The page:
Posted Mar 07, 2011 05:02 pm CST
A Washington State resident’s quest for maps of explosives locations at a Puget Sound naval base got a boost from the U.S. Supreme Court today.
The requested maps and other explosives information can’t be withheld under an exemption to the Freedom of Information Act for documents about personnel rules and practices, the Supreme Court ruled in an 8-1 decision (PDF). Justice Elena Kagan wrote the majority opinion.
“Judicial decisions since FOIA’s enactment have analyzed and reanalyzed the meaning of the exemption,” Kagan wrote. “But comparatively little attention has focused on the provision’s 12 simple words: ‘related solely to the internal personnel rules and practices of an agency.’ ”
The data and maps at issue don’t fit into the exemption as it is worded, Kagan said. “By no stretch of imagination do they relate to ‘personnel rules and practices,’ as that term is most naturally understood. They concern the physical rules governing explosives, not the workplace rules governing sailors; they address the handling of dangerous materials, not the treatment of employees.”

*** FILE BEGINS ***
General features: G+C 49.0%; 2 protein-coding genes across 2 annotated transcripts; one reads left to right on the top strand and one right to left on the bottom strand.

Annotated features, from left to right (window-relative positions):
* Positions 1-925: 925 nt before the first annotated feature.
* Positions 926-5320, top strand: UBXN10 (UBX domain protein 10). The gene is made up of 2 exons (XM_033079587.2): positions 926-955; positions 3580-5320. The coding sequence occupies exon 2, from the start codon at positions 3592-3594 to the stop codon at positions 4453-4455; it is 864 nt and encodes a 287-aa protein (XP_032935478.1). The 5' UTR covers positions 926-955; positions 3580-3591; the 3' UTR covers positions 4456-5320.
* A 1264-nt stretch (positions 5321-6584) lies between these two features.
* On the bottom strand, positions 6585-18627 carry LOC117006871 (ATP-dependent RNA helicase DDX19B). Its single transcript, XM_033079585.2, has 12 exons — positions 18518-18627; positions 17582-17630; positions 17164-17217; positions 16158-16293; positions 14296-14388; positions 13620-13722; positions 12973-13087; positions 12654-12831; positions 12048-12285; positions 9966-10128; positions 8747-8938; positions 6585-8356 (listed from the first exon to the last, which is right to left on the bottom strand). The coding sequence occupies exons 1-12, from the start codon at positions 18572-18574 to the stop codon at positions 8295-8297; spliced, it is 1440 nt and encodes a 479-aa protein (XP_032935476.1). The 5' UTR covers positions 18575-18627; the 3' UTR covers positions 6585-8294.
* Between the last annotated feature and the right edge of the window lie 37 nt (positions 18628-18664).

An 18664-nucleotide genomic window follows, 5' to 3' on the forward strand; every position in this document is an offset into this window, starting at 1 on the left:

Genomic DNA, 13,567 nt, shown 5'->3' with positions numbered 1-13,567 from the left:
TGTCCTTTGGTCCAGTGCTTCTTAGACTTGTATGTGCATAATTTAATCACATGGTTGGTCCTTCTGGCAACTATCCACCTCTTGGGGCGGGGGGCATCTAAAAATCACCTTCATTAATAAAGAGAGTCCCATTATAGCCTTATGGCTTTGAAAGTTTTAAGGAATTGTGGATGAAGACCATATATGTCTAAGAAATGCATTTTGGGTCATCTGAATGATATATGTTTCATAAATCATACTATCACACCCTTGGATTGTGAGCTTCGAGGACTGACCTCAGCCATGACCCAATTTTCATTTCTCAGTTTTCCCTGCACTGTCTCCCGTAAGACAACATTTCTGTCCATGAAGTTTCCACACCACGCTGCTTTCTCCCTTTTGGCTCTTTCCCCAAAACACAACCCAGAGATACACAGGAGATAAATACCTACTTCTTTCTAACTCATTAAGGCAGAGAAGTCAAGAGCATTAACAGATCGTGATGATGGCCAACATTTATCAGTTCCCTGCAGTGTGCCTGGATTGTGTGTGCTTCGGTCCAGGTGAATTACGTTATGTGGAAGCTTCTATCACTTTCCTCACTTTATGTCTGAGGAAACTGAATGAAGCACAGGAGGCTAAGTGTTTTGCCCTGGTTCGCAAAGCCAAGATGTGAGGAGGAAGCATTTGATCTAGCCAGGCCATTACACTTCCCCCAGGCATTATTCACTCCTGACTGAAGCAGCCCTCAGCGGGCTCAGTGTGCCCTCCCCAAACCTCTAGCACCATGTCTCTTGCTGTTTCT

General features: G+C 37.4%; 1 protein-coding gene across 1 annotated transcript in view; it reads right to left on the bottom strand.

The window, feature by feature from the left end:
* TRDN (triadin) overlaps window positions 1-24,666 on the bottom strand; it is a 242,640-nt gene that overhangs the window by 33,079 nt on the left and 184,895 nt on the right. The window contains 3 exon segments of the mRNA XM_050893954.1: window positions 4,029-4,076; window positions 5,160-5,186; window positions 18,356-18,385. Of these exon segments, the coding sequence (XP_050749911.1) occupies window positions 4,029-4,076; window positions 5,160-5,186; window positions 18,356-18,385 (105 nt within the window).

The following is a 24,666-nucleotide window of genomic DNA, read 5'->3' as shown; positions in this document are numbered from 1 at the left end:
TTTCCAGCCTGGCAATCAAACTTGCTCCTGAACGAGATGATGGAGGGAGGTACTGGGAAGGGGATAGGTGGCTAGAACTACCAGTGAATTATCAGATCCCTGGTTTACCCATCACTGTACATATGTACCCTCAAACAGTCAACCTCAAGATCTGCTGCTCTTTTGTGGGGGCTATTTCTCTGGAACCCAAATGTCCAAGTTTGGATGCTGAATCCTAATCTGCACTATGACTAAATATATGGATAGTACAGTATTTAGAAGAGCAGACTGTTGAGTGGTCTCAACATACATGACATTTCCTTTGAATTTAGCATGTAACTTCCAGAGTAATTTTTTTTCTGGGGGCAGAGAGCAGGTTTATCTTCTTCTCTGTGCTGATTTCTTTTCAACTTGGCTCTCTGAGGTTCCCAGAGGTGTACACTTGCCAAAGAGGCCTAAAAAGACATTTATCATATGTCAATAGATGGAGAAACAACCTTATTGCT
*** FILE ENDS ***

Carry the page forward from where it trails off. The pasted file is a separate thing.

The Supreme Court opinion rejected a more expansive interpretation of the exemption, first adopted by the U.S. Court of Appeals for the D.C. Circuit, that protects “predominantly internal” materials.
The 9th U.S. Circuit Court of Appeals based in San Francisco had cited the more expansive interpretation when it ruled the materials could be withheld. The appeals court also pointed out the potential dangers of disclosure, saying the release of the maps could “point out the best targets for those bent on wreaking havoc.” Kagan acknowledged the concern, but said the government could use other tools to shield national security information.
Justice Stephen G. Breyer dissented. The case is Milner v. Department of Navy.